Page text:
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Choose a Lens in 3 Minutes

Choose a Lens in 3 Minutes - OPTICAL 5

1. Refractive Index of the Lens

The refractive index refers to the ability of the lens to bend light. If the degree of myopia is less than -4.00, you can choose a lens with a refractive index of 1.60. If the degree of myopia is between -4.00 and -8.00, a good choice would be 1.60, 1.65, or 1.70. If it is greater than -8.00, it is recommended to choose a 1.74 lens. Choosing a lens with a lower refractive index at this point will increase the lens's quality, but also increase the burden on the bridge of the nose.

2. Material and Thickness of the Lens

The thickness of the lens is related to factors such as the diopter, refractive index, frame size, pupil distance, astigmatism axis, lens properties, and optical design. Although it is commonly thought that thinner lenses are better, this is not always the case. Thin lenses are lighter and more aesthetically pleasing, but they may not have the same optical quality or comfort as thicker lenses. In terms of material, glass lenses have become less popular as they are heavier and more fragile, especially for children. Nowadays, resin lenses have improved in hardness and are lighter and more comfortable to wear thanks to better hardening and coating processes.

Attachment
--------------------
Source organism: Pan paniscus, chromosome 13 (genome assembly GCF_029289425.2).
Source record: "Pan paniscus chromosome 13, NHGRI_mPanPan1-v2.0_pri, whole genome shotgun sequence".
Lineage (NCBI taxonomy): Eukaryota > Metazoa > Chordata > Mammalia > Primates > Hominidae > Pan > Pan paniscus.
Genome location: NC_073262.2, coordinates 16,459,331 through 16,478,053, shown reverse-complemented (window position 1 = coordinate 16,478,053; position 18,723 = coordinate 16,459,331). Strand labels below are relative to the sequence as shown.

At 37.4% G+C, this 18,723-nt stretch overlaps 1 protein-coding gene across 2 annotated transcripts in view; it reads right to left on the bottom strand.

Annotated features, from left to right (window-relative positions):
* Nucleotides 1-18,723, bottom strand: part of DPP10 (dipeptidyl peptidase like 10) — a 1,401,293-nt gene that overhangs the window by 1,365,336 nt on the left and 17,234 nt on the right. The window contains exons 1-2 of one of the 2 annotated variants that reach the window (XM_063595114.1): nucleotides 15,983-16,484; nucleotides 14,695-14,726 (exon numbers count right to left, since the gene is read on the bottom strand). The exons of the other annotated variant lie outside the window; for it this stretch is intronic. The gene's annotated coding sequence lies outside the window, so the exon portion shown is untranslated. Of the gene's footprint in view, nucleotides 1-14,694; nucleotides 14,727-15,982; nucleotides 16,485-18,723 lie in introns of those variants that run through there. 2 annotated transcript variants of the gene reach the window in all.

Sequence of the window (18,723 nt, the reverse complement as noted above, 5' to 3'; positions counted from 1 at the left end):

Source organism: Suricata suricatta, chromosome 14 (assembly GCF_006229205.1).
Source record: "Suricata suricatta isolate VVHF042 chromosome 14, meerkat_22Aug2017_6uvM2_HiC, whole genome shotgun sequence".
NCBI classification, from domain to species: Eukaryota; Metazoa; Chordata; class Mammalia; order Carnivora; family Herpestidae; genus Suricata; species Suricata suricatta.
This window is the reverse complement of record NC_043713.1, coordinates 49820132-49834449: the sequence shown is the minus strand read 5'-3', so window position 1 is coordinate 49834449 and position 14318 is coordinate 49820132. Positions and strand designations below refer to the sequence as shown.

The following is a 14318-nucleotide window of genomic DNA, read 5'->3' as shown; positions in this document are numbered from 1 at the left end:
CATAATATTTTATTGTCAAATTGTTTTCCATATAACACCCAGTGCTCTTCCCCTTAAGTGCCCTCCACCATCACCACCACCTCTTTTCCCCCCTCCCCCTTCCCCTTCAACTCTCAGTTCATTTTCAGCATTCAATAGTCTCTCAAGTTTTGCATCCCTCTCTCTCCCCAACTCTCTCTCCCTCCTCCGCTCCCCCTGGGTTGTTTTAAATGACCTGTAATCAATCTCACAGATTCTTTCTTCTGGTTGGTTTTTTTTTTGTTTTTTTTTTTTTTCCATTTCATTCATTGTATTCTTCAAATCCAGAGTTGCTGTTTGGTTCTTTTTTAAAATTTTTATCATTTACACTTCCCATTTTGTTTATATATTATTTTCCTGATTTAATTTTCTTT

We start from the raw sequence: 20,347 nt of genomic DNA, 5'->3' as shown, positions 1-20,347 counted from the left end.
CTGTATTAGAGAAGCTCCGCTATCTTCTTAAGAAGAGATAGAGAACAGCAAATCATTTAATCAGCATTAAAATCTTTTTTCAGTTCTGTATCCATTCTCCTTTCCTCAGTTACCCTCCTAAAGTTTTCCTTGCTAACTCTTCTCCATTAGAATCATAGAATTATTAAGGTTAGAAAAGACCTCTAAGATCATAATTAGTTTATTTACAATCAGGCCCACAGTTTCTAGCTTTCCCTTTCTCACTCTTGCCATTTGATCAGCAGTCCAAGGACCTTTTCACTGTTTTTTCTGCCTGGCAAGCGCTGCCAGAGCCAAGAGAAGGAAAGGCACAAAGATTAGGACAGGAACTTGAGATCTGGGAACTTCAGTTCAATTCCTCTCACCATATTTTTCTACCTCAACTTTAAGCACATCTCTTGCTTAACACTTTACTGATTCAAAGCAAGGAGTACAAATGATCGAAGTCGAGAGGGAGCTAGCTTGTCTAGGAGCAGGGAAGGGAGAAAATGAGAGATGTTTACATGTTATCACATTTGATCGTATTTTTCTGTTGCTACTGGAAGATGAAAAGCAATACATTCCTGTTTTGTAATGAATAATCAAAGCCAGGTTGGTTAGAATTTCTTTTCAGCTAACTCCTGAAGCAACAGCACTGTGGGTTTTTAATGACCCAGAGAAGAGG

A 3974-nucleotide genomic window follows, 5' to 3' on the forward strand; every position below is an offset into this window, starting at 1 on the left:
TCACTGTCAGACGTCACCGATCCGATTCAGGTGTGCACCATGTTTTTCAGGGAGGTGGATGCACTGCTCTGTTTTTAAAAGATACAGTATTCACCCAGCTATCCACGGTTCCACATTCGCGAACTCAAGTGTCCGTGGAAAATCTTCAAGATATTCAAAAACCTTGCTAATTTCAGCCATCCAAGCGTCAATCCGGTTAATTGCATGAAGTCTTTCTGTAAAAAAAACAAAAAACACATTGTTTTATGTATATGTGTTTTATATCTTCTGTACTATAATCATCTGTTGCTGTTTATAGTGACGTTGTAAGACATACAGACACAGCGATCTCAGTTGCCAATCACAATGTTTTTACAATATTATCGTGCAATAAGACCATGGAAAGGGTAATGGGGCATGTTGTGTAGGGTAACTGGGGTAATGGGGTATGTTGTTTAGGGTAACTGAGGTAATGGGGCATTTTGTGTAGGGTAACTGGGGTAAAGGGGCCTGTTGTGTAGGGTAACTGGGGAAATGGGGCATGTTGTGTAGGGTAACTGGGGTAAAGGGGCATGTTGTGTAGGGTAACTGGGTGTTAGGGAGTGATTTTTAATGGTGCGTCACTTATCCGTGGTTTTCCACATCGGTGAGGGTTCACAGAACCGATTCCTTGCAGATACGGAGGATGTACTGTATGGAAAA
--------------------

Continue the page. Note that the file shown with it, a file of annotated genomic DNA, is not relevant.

3. The Abbe Number and Curvature of the Lens

The Abbe number, also known as the dispersion coefficient, indicates the amount of dispersion in the lens. Values typically range from 30 to 58, with a higher value indicating less dispersion and less influence from the prism effect of the lens on the decomposition of white light. The curvature design comes in two forms: spherical and aspheric. Aspheric lenses have better image quality and are thinner.

4. Light Transmittance and Color of the Lens

Lenses with multiple layers of anti-reflection film, colorless lenses, and aspheric ultra-thin lenses have better light transmittance. For jobs that require clear, stable vision and color recognition, such as students, drivers, surgeons, and artists, colorless and transparent lenses are the best choice. For example, if a driver wears dark-colored lenses, their judgment of distance may become inaccurate, which is dangerous. On the other hand, light-colored or color-changing lenses can block the damaging effects of ultraviolet rays while also improving wearing comfort when exposed to strong light. 

5. Special Functions of the Lens

Some lenses have special functions, such as anti-ultraviolet, anti-blue light, anti-dust, anti-infrared, high temperature resistance, oil resistance, acid and alkali resistance, anti-dispersion, anti-deformation, anti-glare, etc."

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